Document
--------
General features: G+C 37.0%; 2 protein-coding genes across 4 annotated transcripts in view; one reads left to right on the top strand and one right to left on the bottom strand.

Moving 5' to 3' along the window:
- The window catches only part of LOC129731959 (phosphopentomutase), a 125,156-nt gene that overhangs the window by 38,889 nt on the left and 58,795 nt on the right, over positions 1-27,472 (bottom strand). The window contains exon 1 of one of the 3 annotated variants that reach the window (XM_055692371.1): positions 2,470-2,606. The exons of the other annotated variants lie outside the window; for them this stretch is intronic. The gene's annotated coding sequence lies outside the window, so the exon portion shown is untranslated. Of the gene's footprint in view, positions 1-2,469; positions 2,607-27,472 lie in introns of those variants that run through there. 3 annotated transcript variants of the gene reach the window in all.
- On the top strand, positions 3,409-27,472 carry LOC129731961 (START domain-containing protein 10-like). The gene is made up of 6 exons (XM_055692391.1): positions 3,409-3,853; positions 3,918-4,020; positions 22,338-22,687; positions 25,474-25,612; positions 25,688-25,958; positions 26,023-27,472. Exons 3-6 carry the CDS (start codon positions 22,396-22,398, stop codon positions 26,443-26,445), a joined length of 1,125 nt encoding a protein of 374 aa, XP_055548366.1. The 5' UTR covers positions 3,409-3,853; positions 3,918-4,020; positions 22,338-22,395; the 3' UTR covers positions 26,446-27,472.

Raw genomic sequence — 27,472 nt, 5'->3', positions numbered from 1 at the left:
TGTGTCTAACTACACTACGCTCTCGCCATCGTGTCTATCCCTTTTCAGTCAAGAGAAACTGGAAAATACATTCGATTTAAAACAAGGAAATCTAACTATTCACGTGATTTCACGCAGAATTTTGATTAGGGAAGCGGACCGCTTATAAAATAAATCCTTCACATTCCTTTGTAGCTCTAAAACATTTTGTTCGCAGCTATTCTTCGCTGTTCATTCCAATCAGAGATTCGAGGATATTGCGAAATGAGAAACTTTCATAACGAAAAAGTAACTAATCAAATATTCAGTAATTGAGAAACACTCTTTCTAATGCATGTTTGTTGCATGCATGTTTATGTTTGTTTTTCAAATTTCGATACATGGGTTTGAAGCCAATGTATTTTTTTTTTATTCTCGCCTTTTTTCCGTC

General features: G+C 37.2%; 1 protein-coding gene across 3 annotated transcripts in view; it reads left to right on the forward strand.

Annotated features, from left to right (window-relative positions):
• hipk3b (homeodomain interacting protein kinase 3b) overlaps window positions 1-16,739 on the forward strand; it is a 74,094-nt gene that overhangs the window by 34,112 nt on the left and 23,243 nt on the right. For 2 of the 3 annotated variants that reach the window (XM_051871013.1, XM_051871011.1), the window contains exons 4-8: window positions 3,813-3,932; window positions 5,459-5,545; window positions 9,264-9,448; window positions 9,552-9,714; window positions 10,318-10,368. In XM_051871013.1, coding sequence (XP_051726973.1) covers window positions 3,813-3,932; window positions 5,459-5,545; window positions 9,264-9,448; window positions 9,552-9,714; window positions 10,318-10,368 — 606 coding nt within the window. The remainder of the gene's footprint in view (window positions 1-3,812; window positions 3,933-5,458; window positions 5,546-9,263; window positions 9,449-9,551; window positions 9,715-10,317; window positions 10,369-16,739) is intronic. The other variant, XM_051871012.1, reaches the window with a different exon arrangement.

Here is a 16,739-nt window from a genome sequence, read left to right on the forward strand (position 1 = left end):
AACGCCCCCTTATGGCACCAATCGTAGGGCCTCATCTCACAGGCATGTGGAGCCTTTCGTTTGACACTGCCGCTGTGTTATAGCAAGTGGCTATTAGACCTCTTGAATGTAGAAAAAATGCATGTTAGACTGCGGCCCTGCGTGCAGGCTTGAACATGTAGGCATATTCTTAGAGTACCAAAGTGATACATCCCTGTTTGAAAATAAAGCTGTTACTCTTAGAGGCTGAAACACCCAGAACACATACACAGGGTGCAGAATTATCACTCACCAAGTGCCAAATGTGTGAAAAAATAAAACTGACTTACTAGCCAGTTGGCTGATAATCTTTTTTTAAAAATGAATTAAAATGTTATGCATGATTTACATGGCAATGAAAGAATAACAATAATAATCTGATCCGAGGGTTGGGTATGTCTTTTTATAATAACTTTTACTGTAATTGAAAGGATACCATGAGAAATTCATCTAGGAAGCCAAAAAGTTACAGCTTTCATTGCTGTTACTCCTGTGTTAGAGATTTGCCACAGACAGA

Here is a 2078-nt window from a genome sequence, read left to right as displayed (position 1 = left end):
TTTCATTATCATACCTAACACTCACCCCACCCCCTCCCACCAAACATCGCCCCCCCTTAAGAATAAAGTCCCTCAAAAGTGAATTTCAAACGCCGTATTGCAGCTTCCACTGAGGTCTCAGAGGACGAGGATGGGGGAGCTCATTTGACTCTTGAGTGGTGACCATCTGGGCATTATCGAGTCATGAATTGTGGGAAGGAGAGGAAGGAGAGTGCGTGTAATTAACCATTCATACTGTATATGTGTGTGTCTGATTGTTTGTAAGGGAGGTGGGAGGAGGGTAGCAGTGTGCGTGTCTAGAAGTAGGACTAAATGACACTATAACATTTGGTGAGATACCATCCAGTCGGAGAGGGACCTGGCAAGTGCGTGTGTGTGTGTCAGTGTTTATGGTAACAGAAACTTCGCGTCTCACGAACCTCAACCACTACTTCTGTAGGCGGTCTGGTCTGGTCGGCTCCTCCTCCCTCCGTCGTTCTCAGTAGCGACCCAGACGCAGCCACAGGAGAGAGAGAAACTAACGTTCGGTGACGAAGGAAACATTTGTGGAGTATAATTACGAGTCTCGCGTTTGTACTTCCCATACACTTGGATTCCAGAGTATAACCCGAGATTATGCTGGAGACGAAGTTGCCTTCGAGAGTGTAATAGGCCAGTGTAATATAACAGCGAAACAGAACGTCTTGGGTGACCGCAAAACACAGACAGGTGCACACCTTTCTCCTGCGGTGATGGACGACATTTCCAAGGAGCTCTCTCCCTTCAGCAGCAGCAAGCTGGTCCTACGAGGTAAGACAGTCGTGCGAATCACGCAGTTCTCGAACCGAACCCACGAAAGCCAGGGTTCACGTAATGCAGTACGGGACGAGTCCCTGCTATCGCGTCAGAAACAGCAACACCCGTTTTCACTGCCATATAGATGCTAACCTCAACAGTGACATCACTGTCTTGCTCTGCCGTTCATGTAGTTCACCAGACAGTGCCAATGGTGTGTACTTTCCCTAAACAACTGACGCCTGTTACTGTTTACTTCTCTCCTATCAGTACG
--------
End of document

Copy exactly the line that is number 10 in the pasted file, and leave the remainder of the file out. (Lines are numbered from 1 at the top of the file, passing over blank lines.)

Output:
Here is a 16,739-nt window from a genome sequence, read left to right on the forward strand (position 1 = left end):